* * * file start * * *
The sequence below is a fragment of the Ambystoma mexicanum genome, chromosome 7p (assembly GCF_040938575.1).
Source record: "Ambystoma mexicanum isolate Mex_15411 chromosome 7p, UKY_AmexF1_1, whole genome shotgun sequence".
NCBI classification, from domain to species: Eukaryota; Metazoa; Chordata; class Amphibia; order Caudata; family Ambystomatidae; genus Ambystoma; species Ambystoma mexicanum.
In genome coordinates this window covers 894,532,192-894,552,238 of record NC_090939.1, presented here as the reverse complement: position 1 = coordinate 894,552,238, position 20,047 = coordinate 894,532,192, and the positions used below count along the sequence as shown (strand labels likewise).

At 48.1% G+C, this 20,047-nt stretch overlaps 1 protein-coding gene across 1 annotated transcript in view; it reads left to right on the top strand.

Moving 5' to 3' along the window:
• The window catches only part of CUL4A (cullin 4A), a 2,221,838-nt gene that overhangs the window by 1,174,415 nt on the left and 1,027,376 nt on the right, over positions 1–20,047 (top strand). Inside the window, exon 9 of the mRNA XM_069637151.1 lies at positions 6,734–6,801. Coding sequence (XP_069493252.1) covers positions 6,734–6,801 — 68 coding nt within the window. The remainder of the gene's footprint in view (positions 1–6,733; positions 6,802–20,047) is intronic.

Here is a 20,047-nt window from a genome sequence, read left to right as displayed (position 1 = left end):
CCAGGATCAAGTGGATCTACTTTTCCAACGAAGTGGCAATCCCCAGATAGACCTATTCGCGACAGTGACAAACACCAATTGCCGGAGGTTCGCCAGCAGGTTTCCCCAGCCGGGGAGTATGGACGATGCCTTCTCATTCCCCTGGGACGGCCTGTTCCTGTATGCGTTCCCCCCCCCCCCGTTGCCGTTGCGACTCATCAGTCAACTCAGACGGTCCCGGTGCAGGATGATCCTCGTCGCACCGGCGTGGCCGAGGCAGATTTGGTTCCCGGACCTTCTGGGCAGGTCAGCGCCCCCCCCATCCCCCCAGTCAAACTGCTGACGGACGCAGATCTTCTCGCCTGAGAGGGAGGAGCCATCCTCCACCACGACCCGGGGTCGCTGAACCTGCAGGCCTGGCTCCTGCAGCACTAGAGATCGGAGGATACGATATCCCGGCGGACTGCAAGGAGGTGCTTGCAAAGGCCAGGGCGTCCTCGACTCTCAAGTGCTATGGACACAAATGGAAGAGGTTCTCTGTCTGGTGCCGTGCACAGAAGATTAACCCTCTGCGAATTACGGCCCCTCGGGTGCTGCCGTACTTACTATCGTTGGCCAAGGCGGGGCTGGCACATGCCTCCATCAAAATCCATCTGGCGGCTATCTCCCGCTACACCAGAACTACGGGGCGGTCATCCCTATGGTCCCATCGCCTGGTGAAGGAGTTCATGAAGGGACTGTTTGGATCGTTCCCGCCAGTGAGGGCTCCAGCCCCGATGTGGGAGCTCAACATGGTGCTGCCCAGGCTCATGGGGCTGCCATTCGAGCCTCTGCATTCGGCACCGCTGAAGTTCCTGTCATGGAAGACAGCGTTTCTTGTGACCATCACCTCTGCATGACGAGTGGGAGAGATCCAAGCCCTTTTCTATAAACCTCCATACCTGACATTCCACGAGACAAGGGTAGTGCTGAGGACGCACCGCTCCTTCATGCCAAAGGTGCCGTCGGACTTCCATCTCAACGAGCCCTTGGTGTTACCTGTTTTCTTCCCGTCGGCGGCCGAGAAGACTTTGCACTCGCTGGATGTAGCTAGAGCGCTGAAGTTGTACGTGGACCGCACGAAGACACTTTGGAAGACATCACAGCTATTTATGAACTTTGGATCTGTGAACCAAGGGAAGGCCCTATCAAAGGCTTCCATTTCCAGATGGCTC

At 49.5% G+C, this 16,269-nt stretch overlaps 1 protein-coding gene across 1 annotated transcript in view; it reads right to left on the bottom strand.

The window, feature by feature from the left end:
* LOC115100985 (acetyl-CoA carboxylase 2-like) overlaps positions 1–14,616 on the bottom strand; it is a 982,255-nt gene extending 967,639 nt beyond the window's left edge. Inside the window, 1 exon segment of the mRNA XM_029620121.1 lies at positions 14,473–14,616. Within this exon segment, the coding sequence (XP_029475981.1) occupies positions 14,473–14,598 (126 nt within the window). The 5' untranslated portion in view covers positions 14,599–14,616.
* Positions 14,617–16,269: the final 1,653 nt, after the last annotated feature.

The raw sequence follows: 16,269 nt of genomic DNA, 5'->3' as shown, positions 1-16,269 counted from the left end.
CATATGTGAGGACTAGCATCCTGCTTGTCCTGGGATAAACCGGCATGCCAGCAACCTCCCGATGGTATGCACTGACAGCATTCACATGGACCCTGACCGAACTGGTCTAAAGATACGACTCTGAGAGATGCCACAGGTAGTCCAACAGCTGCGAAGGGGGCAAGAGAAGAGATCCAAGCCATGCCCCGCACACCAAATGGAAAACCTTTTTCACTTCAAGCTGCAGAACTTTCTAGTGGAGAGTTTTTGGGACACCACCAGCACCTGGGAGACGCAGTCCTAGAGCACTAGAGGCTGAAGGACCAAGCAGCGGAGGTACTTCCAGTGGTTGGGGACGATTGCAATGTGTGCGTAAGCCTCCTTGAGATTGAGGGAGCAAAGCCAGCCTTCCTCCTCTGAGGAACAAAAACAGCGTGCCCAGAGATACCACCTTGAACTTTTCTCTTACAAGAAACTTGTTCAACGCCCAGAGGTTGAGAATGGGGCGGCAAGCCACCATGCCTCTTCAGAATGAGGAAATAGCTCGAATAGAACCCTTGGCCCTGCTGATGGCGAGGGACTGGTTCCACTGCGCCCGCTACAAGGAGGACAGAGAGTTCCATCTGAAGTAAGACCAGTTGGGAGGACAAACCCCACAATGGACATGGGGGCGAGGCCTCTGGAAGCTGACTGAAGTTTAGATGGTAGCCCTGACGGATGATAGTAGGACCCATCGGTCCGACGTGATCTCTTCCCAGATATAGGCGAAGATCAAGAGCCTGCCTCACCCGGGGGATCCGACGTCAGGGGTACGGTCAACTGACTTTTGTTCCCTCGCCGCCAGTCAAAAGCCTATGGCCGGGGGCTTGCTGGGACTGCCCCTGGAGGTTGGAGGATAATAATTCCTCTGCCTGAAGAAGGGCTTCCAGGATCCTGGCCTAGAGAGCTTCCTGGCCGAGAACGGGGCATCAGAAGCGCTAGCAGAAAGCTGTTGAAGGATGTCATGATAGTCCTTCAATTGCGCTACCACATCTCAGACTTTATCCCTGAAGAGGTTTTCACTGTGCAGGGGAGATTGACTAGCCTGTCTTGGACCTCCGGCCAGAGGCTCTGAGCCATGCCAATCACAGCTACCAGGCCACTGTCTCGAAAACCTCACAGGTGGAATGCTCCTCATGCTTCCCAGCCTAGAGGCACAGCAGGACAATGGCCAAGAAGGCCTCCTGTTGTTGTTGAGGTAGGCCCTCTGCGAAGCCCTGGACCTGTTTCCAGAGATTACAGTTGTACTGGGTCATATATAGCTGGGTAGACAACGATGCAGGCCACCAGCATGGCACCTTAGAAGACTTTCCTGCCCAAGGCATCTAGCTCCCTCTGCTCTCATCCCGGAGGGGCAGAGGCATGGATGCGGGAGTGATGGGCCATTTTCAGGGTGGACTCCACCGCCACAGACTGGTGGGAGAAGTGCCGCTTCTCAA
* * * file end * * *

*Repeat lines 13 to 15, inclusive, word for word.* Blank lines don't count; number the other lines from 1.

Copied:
* Positions 14,617–16,269: the final 1,653 nt, after the last annotated feature.

The raw sequence follows: 16,269 nt of genomic DNA, 5'->3' as shown, positions 1-16,269 counted from the left end.
CATATGTGAGGACTAGCATCCTGCTTGTCCTGGGATAAACCGGCATGCCAGCAACCTCCCGATGGTATGCACTGACAGCATTCACATGGACCCTGACCGAACTGGTCTAAAGATACGACTCTGAGAGATGCCACAGGTAGTCCAACAGCTGCGAAGGGGGCAAGAGAAGAGATCCAAGCCATGCCCCGCACACCAAATGGAAAACCTTTTTCACTTCAAGCTGCAGAACTTTCTAGTGGAGAGTTTTTGGGACACCACCAGCACCTGGGAGACGCAGTCCTAGAGCACTAGAGGCTGAAGGACCAAGCAGCGGAGGTACTTCCAGTGGTTGGGGACGATTGCAATGTGTGCGTAAGCCTCCTTGAGATTGAGGGAGCAAAGCCAGCCTTCCTCCTCTGAGGAACAAAAACAGCGTGCCCAGAGATACCACCTTGAACTTTTCTCTTACAAGAAACTTGTTCAACGCCCAGAGGTTGAGAATGGGGCGGCAAGCCACCATGCCTCTTCAGAATGAGGAAATAGCTCGAATAGAACCCTTGGCCCTGCTGATGGCGAGGGACTGGTTCCACTGCGCCCGCTACAAGGAGGACAGAGAGTTCCATCTGAAGTAAGACCAGTTGGGAGGACAAACCCCACAATGGACATGGGGGCGAGGCCTCTGGAAGCTGACTGAAGTTTAGATGGTAGCCCTGACGGATGATAGTAGGACCCATCGGTCCGACGTGATCTCTTCCCAGATATAGGCGAAGATCAAGAGCCTGCCTCACCCGGGGGATCCGACGTCAGGGGTACGGTCAACTGACTTTTGTTCCCTCGCCGCCAGTCAAAAGCCTATGGCCGGGGGCTTGCTGGGACTGCCCCTGGAGGTTGGAGGATAATAATTCCTCTGCCTGAAGAAGGGCTTCCAGGATCCTGGCCTAGAGAGCTTCCTGGCCGAGAACGGGGCATCAGAAGCGCTAGCAGAAAGCTGTTGAAGGATGTCATGATAGTCCTTCAATTGCGCTACCACATCTCAGACTTTATCCCTGAAGAGGTTTTCACTGTGCAGGGGAGATTGACTAGCCTGTCTTGGACCTCCGGCCAGAGGCTCTGAGCCATGCCAATCACAGCTACCAGGCCACTGTCTCGAAAACCTCACAGGTGGAATGCTCCTCATGCTTCCCAGCCTAGAGGCACAGCAGGACAATGGCCAAGAAGGCCTCCTGTTGTTGTTGAGGTAGGCCCTCTGCGAAGCCCTGGACCTGTTTCCAGAGATTACAGTTGTACTGGGTCATATATAGCTGGGTAGACAACGATGCAGGCCACCAGCATGGCACCTTAGAAGACTTTCCTGCCCAAGGCATCTAGCTCCCTCTGCTCTCATCCCGGAGGGGCAGAGGCATGGATGCGGGAGTGATGGGCCATTTTCAGGGTGGACTCCACCGCCACAGACTGGTGGGAGAAGTGCCGCTTCTCAA